He painted a fairly bleak picture of the UK outlook as the Bank published its latest quarterly inflation report yesterday.
And he signalled that the Monetary Policy Committee (MPC) was open to raising the scale of its £375 billion quantitative easing programme further at some point, if such a move were required to help prevent a significant undershoot of the 2% inflation target by stimulating economic activity.
Commenting on the short-term outlook for UK gross domestic product – which the Office for National Statistics said last month had surged by 1% in the third quarter after dropping by 0.4% in the three months to June – Sir Mervyn said: "Just as growth in Q2 was depressed by one-off factors and gave a misleadingly weak picture of the economy, so growth in Q3 has been boosted by one-off factors and gives an overly optimistic impression of the underlying trend."
He added: "Continuing the recent zig-zag pattern, output growth is likely to fall back sharply in Q4 as the boost from the Olympics in the summer is reversed. Indeed, output may shrink a little this quarter."
Sir Mervyn warned the UK faced a "rather unappealing combination of a subdued recovery with inflation remaining above target for a while".
Data from the ONS on Tuesday revealed an unexpected surge in annual UK consumer prices index inflation from 2.2% in September to 2.7% in October, fuelled by the Coalition Government's hike in maximum annual undergraduate tuition fees for new UK and European Union students in England to £9000.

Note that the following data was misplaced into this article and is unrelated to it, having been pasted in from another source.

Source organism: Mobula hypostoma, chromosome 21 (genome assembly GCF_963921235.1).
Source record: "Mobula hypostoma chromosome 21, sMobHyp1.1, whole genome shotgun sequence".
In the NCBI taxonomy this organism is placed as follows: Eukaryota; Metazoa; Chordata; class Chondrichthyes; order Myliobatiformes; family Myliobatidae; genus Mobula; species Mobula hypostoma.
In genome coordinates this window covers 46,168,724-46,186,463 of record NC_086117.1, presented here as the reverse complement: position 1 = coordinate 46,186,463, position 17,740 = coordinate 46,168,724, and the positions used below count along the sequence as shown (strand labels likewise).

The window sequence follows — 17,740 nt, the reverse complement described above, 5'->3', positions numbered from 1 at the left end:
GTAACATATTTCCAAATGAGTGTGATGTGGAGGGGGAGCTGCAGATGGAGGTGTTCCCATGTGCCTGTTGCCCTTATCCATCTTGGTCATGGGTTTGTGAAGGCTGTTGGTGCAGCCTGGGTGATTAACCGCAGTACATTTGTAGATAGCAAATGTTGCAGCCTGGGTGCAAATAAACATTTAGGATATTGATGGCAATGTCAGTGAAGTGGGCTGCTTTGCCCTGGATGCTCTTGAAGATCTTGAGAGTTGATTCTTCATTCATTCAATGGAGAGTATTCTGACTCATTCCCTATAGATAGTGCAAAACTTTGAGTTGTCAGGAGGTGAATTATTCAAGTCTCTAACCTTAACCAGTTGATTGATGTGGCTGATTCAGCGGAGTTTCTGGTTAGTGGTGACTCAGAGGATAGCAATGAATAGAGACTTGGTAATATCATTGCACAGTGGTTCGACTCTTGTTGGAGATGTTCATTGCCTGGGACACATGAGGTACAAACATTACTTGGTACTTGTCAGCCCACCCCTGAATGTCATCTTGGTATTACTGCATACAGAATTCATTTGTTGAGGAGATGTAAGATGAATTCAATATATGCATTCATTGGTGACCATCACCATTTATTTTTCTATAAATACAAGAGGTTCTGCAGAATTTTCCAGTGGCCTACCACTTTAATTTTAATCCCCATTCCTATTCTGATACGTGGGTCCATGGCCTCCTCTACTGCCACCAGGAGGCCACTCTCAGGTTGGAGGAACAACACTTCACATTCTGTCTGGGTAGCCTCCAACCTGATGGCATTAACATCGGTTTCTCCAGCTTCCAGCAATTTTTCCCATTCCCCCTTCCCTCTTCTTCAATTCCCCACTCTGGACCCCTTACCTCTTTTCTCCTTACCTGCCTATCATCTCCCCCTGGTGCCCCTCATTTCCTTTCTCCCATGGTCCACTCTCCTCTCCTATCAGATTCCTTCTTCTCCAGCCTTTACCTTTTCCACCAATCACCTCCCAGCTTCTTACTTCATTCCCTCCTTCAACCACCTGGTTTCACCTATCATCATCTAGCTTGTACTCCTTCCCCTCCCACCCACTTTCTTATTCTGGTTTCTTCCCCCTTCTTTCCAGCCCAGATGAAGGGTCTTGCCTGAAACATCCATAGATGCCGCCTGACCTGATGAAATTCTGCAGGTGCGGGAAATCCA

While the MPC has raised its near-term consumer price projections in the new inflation report, it is still forecasting annual CPI inflation will fall back below the 2% target by the end of its chosen two-year time horizon even if UK base rates were to stay at their record low of 0.5% and QE were held at £375bn. This would appear to signal scope for further QE, or other monetary stimulus, if UK economic weakness were to persist.
The MPC projects significantly below-trend year-on-year growth in UK output throughout the next two years .
It sees the year-on-year growth rate picking up to about 2% around the start of 2014, still well below the long-term average of about 2.5%.
Sir Mervyn said that a rise of 8% in sterling's effective exchange rate over the past 15 months, including a 12% increase against the euro amid the ongoing crisis in the single currency zone, was "not a welcome development".
Such appreciation of sterling reduces UK exporters' competitiveness in overseas markets, and makes imports cheaper.
Looking ahead, Sir Mervyn said: "If that unfavourable world environment persists, and there's little sign of any change to underlying problems in the euro area, it may be unreasonable to expect anything other than a slow and protracted recovery, absent a further fall in the real exchange rate."
He highlighted his view that QE remained an effective policy tool. QE is aimed at stimulating activity by boosting money supply through the purchase of Government and corporate bonds, funded by the issuance of central bank reserves.
Sir Mervyn said: "I don't think anyone believes that QE is, in and of itself, less effective in the sense that, the more you do, the less effective it becomes."
He added: "The committee has not lost faith in asset purchases as a policy instrument, nor has it concluded that there will be no more purchases."
Sir Mervyn shrugged off criticism of the decision to transfer back to the Government the interest paid by the Government on the bonds the Bank has bought through QE. The move raised questions about the Bank's independence.
He said: "I think there is a lot of fuss about nothing with this scheme."